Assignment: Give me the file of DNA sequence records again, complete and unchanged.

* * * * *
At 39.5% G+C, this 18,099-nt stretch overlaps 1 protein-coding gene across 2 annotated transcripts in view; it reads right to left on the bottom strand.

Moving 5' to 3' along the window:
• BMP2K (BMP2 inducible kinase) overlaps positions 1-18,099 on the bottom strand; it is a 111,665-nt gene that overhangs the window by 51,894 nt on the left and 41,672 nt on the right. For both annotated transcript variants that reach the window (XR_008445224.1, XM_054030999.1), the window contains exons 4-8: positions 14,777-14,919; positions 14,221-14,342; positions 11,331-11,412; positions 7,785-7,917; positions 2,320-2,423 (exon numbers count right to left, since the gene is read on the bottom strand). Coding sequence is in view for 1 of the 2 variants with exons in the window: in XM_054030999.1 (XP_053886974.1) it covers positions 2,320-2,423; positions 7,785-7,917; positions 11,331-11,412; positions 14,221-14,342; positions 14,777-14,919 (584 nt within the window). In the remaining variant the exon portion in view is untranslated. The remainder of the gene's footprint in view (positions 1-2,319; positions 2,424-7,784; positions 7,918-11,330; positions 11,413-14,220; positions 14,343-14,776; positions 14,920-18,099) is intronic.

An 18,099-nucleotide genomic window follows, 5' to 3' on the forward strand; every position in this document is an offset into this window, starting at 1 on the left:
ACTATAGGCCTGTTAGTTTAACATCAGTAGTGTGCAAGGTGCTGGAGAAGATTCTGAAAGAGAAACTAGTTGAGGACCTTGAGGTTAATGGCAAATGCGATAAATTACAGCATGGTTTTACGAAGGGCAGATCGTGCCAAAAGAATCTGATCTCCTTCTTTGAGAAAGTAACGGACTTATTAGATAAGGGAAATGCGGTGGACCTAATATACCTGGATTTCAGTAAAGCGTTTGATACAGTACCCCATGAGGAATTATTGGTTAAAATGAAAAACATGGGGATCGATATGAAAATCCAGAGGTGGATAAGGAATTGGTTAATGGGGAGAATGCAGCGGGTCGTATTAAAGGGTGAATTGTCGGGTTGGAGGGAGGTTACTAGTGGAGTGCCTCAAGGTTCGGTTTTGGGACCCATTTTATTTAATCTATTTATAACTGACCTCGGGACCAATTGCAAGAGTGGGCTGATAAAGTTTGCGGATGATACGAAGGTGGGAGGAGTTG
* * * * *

At 39.5% G+C, this 18,099-nt stretch overlaps 1 protein-coding gene across 2 annotated transcripts in view; it reads right to left on the bottom strand.

Moving 5' to 3' along the window:
• BMP2K (BMP2 inducible kinase) overlaps positions 1-18,099 on the bottom strand; it is a 111,665-nt gene that overhangs the window by 51,894 nt on the left and 41,672 nt on the right. For both annotated transcript variants that reach the window (XR_008445224.1, XM_054030999.1), the window contains exons 4-8: positions 14,777-14,919; positions 14,221-14,342; positions 11,331-11,412; positions 7,785-7,917; positions 2,320-2,423 (exon numbers count right to left, since the gene is read on the bottom strand). Coding sequence is in view for 1 of the 2 variants with exons in the window: in XM_054030999.1 (XP_053886974.1) it covers positions 2,320-2,423; positions 7,785-7,917; positions 11,331-11,412; positions 14,221-14,342; positions 14,777-14,919 (584 nt within the window). In the remaining variant the exon portion in view is untranslated. The remainder of the gene's footprint in view (positions 1-2,319; positions 2,424-7,784; positions 7,918-11,330; positions 11,413-14,220; positions 14,343-14,776; positions 14,920-18,099) is intronic.

An 18,099-nucleotide genomic window follows, 5' to 3' on the forward strand; every position in this document is an offset into this window, starting at 1 on the left:
ACTATAGGCCTGTTAGTTTAACATCAGTAGTGTGCAAGGTGCTGGAGAAGATTCTGAAAGAGAAACTAGTTGAGGACCTTGAGGTTAATGGCAAATGCGATAAATTACAGCATGGTTTTACGAAGGGCAGATCGTGCCAAAAGAATCTGATCTCCTTCTTTGAGAAAGTAACGGACTTATTAGATAAGGGAAATGCGGTGGACCTAATATACCTGGATTTCAGTAAAGCGTTTGATACAGTACCCCATGAGGAATTATTGGTTAAAATGAAAAACATGGGGATCGATATGAAAATCCAGAGGTGGATAAGGAATTGGTTAATGGGGAGAATGCAGCGGGTCGTATTAAAGGGTGAATTGTCGGGTTGGAGGGAGGTTACTAGTGGAGTGCCTCAAGGTTCGGTTTTGGGACCCATTTTATTTAATCTATTTATAACTGACCTCGGGACCAATTGCAAGAGTGGGCTGATAAAGTTTGCGGATGATACGAAGGTGGGAGGAGTTG